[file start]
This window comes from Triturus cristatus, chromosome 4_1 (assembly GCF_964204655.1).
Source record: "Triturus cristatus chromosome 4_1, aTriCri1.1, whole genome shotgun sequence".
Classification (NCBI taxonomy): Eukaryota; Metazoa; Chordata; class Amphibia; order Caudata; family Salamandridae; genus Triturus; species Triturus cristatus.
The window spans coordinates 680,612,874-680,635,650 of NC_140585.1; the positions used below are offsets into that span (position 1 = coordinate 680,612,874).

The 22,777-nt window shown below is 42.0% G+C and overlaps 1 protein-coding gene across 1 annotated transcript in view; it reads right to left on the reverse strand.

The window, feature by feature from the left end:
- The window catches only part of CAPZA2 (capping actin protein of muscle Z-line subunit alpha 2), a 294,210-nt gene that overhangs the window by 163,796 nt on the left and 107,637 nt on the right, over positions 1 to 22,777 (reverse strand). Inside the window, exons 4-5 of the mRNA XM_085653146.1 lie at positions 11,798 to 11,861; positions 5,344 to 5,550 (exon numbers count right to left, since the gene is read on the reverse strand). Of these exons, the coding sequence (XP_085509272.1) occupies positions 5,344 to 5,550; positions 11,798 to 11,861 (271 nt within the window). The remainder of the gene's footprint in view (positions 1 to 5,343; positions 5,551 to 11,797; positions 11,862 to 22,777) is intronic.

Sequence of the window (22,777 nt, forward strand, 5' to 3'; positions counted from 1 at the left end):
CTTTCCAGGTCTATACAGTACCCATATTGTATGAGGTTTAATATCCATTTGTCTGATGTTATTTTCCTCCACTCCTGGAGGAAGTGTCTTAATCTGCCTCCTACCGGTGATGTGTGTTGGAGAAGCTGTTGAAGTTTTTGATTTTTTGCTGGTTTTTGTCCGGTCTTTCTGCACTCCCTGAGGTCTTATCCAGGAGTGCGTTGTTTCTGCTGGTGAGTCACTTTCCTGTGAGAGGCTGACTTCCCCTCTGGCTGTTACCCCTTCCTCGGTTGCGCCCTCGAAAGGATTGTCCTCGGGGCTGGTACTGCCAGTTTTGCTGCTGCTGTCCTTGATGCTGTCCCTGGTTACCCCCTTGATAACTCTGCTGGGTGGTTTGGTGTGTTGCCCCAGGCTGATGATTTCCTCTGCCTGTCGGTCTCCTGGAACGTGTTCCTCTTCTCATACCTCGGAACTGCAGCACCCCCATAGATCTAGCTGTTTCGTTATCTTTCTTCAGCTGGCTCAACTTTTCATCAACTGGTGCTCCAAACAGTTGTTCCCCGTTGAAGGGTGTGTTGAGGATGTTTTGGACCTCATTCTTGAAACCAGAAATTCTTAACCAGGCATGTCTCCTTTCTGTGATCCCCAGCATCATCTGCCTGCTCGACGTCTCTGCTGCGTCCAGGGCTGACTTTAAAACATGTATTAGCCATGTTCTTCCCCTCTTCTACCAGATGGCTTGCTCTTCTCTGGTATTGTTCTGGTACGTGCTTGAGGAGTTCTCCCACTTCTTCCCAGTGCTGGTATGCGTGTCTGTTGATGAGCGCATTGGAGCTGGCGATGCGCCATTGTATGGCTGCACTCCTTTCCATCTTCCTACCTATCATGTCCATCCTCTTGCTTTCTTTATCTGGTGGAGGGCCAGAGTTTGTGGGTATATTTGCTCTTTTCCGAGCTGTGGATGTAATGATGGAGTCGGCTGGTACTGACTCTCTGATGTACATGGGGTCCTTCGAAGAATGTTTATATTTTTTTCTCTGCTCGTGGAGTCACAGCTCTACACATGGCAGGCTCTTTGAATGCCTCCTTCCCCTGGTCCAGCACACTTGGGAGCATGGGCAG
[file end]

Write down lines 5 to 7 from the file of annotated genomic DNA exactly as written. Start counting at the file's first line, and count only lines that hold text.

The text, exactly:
The 22,777-nt window shown below is 42.0% G+C and overlaps 1 protein-coding gene across 1 annotated transcript in view; it reads right to left on the reverse strand.

The window, feature by feature from the left end:
- The window catches only part of CAPZA2 (capping actin protein of muscle Z-line subunit alpha 2), a 294,210-nt gene that overhangs the window by 163,796 nt on the left and 107,637 nt on the right, over positions 1 to 22,777 (reverse strand). Inside the window, exons 4-5 of the mRNA XM_085653146.1 lie at positions 11,798 to 11,861; positions 5,344 to 5,550 (exon numbers count right to left, since the gene is read on the reverse strand). Of these exons, the coding sequence (XP_085509272.1) occupies positions 5,344 to 5,550; positions 11,798 to 11,861 (271 nt within the window). The remainder of the gene's footprint in view (positions 1 to 5,343; positions 5,551 to 11,797; positions 11,862 to 22,777) is intronic.